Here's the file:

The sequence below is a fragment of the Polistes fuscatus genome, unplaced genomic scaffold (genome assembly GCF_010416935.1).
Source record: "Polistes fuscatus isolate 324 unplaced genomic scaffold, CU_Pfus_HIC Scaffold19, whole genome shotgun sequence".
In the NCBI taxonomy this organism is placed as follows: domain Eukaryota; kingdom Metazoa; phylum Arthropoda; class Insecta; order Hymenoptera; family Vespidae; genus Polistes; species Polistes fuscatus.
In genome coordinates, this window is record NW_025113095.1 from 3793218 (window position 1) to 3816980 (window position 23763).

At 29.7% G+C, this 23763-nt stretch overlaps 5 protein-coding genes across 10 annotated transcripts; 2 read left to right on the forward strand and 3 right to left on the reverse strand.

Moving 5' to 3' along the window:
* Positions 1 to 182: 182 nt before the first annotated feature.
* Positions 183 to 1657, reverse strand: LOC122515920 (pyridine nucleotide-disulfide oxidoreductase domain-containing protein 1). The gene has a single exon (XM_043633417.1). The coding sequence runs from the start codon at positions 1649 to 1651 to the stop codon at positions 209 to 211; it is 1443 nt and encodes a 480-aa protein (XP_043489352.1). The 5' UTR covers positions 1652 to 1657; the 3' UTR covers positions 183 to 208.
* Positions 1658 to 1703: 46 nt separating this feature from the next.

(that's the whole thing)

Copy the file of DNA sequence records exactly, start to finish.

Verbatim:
The sequence below is a fragment of the Polistes fuscatus genome, unplaced genomic scaffold (genome assembly GCF_010416935.1).
Source record: "Polistes fuscatus isolate 324 unplaced genomic scaffold, CU_Pfus_HIC Scaffold19, whole genome shotgun sequence".
In the NCBI taxonomy this organism is placed as follows: domain Eukaryota; kingdom Metazoa; phylum Arthropoda; class Insecta; order Hymenoptera; family Vespidae; genus Polistes; species Polistes fuscatus.
In genome coordinates, this window is record NW_025113095.1 from 3793218 (window position 1) to 3816980 (window position 23763).

At 29.7% G+C, this 23763-nt stretch overlaps 5 protein-coding genes across 10 annotated transcripts; 2 read left to right on the forward strand and 3 right to left on the reverse strand.

Moving 5' to 3' along the window:
* Positions 1 to 182: 182 nt before the first annotated feature.
* Positions 183 to 1657, reverse strand: LOC122515920 (pyridine nucleotide-disulfide oxidoreductase domain-containing protein 1). The gene has a single exon (XM_043633417.1). The coding sequence runs from the start codon at positions 1649 to 1651 to the stop codon at positions 209 to 211; it is 1443 nt and encodes a 480-aa protein (XP_043489352.1). The 5' UTR covers positions 1652 to 1657; the 3' UTR covers positions 183 to 208.
* Positions 1658 to 1703: 46 nt separating this feature from the next.